I can see why EVM would appeal to a lot of project managers and their sponsors and stakeholders. Everybody wants to know how the project is going and whether it’s on-track, both in terms of schedule and budget. They want a simple, unambiguous answer, without having to look at all the details. The EVM metrics provide project status and a projection of the future, in terms of the value and expenses of the project’s tasks that are already completed and still remaining.

The problem for many projects is that it requires a lot of planning and discipline to use EVM. Not only do you have to generate a full Gannt chart showing all tasks and dependencies, but you also have to estimate the cost and incremental value-added for each of those tasks. That’s going to be just a guess for projects with little historical reference or leverage. Quantitative metrics are generally less valuable when they’re based on a lot of qualitative assumptions, despite the appearance of analytical precision.

Whether or not you use EVM, everybody wants to express project status in terms of a percentage. “We’re about 90% done, just a little bit more to go, and we’re looking good to meet the deadline.” This kind of oversimplification often fails to recognize that the pace of progress in the past is not necessarily the pace of the future, especially when sub-projects and their deliverables are integrated together and tested against the requirements.  There’s an old saying in software development that the last 10% of any software project takes 90% of the time, which is one of the reasons why agile development techniques have become popular.

While I applaud the attempts to quantify project status, I would assess a project in terms of tasks and deliverables actually either fully-completed or not, not “90% complete.” For large projects it’s useful to report deliverable completion status at checkpoint reviews where stakeholders can confirm that previously-agreed-upon milestone criteria have been met. This binary approach (done or not-done) may seem less quantitative, but it’s also less squishy. The overall status of the project is defined by the phase you’re currently in and the most-recent milestone completed, which means that all of those tasks leading up to the milestone have been completed.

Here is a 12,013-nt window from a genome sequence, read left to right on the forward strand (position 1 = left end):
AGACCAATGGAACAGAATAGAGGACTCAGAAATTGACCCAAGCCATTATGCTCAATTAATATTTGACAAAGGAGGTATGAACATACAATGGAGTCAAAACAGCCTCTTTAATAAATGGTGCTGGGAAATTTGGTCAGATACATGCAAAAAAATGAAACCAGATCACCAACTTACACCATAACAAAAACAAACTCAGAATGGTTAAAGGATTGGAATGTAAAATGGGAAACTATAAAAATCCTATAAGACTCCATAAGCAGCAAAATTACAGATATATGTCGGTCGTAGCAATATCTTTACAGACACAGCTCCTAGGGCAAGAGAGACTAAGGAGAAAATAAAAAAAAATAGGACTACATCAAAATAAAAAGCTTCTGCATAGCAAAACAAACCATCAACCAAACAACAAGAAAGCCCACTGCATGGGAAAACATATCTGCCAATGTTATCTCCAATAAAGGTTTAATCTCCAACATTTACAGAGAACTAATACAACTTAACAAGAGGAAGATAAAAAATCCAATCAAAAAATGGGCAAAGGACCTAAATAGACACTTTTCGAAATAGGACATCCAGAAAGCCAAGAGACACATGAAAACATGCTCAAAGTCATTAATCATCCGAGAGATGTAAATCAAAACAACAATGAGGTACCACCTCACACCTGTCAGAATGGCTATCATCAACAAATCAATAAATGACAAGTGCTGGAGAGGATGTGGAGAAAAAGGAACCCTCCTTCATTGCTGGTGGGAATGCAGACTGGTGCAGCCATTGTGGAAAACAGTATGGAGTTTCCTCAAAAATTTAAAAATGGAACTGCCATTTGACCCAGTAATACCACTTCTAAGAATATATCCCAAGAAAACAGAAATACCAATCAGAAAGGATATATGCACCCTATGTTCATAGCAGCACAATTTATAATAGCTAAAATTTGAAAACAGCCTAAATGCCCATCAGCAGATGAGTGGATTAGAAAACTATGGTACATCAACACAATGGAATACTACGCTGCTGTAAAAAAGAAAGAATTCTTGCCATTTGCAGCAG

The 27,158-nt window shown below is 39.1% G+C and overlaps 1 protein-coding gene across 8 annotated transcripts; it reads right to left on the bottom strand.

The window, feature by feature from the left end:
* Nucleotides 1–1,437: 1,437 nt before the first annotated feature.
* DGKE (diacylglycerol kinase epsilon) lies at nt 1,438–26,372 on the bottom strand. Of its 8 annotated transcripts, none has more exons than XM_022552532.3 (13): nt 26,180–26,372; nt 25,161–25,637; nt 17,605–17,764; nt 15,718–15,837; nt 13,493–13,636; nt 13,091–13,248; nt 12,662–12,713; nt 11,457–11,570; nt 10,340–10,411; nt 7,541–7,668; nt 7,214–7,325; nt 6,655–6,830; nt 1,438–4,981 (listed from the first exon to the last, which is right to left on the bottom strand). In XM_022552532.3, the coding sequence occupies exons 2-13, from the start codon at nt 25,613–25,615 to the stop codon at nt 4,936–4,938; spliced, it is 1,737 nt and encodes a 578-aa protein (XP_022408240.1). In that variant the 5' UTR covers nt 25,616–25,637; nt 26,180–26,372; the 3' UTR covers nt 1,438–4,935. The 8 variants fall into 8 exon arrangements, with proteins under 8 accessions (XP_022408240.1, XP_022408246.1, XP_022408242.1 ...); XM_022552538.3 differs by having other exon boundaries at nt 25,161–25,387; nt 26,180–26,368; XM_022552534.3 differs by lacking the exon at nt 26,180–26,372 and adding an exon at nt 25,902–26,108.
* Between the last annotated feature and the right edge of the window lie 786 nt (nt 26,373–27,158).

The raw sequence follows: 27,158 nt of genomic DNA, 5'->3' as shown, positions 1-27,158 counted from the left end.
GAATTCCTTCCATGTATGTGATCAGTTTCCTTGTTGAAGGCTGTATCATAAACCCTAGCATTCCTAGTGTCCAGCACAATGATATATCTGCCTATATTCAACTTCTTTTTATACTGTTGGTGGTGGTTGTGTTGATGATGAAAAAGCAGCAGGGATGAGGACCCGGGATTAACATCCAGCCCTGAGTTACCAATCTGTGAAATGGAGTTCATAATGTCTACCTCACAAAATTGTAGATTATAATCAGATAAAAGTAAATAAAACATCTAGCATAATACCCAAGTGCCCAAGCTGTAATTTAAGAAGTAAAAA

That still leaves the problem of assessing the likelihood of future success: will the project finish on-time and on-budget? At some point you’re going to have to use your best judgment as a project manager, but instead of trying to distill your status to a single number isn’t it more useful to talk about the remaining tasks, risks, and alternatives? Sometimes more information really is better.

Why Can’t You Figure Out What I Want? July 29, 2013

Posted by Tim Rodgers in Management & leadership, Organizational dynamics.
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Earlier this year I started working at a new company where, except for the brief job interviews, I was entirely unfamiliar and unknown to everyone. I’ve been through this many times in my career, changing jobs and relocating more often than most, I suspect. It takes a little while for your new co-workers and subordinates to figure out who you are, what you care about, and what you expect. Your style and preferences will not be immediately obvious, and it’s unlikely that others will be able to read your mind. You’re bound to have some miscommunication, misunderstandings, and missed deliverables until you get on the same wavelength, and until then you have to spend a lot of time explaining what you really want.

You can make this easier for everyone by being explicit, being consistent, and giving feedback.

It starts by determining your priorities as a manager. What are the key performance indicators (KPIs) for the team relative to the larger business? What does success look like? How will you measure the performance of each team member? The answers to those questions should enable you to figure out what decisions you need to make, what decisions require your input, and what decisions can be made by your subordinates independently. That will help your team understand what information you need and when you need it.